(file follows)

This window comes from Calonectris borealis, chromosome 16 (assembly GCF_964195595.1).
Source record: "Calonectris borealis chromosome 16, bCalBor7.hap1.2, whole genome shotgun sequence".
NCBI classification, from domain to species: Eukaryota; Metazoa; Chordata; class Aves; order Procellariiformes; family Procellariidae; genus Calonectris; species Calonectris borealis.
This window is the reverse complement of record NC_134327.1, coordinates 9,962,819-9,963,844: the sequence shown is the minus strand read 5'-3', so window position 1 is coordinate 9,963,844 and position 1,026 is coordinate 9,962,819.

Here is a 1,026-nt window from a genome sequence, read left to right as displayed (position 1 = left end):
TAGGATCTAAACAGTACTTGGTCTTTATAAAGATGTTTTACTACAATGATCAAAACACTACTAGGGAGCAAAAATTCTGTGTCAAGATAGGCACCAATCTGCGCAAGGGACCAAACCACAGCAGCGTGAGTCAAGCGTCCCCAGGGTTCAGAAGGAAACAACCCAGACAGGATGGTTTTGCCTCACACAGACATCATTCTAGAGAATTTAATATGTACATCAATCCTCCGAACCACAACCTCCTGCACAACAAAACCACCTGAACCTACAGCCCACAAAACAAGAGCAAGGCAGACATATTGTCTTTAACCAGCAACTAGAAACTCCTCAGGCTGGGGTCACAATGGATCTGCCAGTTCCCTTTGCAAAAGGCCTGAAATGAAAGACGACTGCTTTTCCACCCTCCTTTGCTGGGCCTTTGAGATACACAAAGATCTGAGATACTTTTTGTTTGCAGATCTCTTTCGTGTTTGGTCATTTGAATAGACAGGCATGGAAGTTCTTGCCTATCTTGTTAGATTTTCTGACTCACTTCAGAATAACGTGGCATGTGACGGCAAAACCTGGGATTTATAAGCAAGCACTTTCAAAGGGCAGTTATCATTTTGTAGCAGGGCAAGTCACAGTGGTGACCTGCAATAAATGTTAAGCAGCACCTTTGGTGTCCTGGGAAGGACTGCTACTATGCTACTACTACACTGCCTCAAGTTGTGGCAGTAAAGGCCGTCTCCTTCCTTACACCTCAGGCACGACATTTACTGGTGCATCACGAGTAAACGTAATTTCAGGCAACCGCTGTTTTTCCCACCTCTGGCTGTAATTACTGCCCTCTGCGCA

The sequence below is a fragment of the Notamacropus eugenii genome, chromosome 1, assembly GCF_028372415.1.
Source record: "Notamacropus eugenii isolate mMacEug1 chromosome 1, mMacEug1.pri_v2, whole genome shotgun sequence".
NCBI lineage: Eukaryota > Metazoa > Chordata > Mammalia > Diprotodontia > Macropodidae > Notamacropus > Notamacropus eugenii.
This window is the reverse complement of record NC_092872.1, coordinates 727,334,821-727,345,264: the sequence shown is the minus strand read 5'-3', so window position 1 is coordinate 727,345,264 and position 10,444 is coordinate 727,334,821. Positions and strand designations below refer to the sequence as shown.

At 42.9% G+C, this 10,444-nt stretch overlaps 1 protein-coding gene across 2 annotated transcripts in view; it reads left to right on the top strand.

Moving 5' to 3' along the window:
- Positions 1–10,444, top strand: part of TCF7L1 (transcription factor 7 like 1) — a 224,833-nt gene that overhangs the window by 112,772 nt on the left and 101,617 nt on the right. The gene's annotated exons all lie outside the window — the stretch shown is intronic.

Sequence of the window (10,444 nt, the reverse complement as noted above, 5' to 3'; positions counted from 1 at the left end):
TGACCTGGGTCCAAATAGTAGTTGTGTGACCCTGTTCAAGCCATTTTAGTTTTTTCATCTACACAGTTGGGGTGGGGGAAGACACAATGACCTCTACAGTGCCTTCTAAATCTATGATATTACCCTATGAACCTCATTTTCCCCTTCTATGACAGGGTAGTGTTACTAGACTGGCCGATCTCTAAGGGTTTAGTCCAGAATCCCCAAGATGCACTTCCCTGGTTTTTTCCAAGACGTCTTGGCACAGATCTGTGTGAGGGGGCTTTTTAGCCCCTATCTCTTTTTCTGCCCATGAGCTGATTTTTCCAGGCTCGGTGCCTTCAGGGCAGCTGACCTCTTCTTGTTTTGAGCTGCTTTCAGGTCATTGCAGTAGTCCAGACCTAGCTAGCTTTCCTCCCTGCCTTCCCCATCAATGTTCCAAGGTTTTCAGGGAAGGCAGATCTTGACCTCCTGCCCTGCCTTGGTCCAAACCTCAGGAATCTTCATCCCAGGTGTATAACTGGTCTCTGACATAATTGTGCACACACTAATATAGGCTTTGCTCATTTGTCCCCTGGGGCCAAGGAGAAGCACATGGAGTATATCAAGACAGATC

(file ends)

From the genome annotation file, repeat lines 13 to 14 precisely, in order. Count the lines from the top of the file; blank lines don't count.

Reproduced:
- Positions 1–10,444, top strand: part of TCF7L1 (transcription factor 7 like 1) — a 224,833-nt gene that overhangs the window by 112,772 nt on the left and 101,617 nt on the right. The gene's annotated exons all lie outside the window — the stretch shown is intronic.

Sequence of the window (10,444 nt, the reverse complement as noted above, 5' to 3'; positions counted from 1 at the left end):